After someone is arrested, detained, and goes through the booking process, the next step is what’s called a first hearing or a bond hearing. This typically happens within 24-48 hours after arrest and can be intimidating if you have never experienced an arrest before. To help ease any anxiety, here is an overview of what a bond hearing is and what to expect.
What exactly is a bond hearing
The first thing to know is that a bond hearing in no way impacts what will happen in an actual court hearing. The bond hearing is strictly to decide whether or not it is in the defendant’s and the court’s best interest to release the defendant while awaiting their hearing and if so, what the bond should be posted at. There may be times when the judge decides to not offer bond but it tends to be very rare and only with severe and violent charges.
How bail is decided upon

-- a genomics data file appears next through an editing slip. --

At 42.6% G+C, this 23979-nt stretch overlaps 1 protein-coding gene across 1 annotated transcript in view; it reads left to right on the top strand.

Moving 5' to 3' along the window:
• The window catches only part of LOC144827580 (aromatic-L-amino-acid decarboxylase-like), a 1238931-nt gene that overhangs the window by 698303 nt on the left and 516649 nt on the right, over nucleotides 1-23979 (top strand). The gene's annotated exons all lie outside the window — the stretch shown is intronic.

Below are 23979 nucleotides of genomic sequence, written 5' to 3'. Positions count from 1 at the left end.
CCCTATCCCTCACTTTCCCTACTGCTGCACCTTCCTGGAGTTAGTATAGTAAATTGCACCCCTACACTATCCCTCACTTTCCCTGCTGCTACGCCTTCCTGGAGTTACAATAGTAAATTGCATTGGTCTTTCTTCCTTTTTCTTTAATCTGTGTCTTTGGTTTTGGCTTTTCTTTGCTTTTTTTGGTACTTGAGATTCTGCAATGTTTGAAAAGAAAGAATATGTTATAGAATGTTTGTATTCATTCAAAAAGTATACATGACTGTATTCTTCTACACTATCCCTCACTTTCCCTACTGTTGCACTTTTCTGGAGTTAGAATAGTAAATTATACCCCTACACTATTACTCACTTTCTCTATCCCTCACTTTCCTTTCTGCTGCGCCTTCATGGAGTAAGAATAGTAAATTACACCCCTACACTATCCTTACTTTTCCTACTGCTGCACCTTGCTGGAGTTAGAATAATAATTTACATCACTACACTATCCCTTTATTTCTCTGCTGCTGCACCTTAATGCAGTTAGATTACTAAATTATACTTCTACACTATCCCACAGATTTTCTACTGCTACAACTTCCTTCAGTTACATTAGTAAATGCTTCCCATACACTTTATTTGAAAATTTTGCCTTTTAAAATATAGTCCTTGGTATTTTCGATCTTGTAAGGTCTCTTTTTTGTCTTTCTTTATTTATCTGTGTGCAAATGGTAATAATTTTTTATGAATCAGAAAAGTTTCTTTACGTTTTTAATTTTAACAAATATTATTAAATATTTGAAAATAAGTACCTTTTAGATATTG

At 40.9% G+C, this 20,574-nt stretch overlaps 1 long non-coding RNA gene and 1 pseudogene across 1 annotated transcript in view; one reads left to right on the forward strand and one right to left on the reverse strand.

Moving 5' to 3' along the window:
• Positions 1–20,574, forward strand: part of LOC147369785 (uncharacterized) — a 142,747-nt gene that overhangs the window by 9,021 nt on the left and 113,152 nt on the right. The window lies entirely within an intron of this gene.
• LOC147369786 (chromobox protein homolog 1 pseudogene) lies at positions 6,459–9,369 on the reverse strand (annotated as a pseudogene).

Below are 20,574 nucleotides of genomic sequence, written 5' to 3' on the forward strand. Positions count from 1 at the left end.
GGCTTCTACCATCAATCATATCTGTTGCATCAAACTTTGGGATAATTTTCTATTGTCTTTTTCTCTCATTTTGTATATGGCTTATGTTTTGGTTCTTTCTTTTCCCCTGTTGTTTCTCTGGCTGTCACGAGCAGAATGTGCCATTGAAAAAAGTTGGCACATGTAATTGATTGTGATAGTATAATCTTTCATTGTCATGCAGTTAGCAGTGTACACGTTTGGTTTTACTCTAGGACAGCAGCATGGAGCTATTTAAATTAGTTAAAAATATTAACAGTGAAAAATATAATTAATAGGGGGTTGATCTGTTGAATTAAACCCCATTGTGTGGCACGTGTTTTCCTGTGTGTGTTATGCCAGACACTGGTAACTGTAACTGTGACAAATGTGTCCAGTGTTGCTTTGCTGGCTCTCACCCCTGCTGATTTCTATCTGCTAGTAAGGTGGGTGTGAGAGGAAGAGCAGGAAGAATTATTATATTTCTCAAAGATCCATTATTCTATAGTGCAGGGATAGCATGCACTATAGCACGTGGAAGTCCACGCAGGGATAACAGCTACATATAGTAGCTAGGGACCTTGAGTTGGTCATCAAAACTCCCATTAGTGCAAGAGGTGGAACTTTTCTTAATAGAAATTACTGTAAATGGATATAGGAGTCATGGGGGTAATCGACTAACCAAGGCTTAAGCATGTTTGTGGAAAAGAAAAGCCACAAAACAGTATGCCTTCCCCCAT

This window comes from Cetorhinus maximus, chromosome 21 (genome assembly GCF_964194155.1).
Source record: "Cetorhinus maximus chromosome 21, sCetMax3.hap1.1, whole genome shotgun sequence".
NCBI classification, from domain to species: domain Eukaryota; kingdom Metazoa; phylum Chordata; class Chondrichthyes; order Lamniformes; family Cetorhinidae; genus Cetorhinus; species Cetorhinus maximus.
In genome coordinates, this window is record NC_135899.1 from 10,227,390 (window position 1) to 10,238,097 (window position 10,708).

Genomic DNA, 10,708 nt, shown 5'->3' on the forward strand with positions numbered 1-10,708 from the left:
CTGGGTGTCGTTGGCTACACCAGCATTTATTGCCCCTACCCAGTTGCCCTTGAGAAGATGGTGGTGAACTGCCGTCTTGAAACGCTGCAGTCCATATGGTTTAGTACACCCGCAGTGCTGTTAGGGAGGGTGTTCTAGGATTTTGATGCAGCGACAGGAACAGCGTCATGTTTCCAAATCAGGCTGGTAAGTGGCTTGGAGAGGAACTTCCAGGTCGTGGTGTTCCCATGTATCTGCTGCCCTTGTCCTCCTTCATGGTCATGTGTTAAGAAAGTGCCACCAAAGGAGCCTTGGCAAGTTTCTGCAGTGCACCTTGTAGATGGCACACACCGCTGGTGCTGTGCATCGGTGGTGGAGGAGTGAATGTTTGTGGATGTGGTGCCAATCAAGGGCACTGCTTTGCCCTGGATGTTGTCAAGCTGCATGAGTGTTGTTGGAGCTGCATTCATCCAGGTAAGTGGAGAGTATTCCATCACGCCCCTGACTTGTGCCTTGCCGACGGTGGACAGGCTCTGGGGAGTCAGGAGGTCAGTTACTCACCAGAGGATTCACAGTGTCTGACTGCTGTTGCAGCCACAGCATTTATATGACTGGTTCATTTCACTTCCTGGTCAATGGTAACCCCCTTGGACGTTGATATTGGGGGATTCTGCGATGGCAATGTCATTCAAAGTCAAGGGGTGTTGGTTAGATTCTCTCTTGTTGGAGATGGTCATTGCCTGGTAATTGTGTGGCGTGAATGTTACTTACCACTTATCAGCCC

You may wonder how a judge even decides who should be released or not, but a judge does not just decide purely based on feeling but actually looks at various factors when coming to a decision. The most heavily weighted factors are the safety of society and victims but also if the defendant is from out-of-state, has significant resources or extensive criminal background, these are also things brought into consideration to see if it is appropriate to release the defendant.
What occurs during a hearing
When the bond hearing happens, it will actually only be a small group of people in the courtroom. The judge, defendant, legal defense, and any family if the defendant so chooses. To note, however, during the COVID pandemic, the rules about the hearing being open to the public may have changed. When the hearing starts, the judge will listen to the arguments from the defense as well as look at any records and information that is pertinent to the arrest. From there the judge will decide if they feel it is appropriate to offer bond and if so, how much the bond shall be set to and what bond conditions will be attached. Once this is done, the defendant then decides if they would pay the entire amount of the bond through a cash bond or hire a bail bondsman to help if the bond cost is too much out-of-pocket.
In the end, the bond hearing may seem scary and intimidating but it is just a way to start the process of getting released so that one can go home and set things right.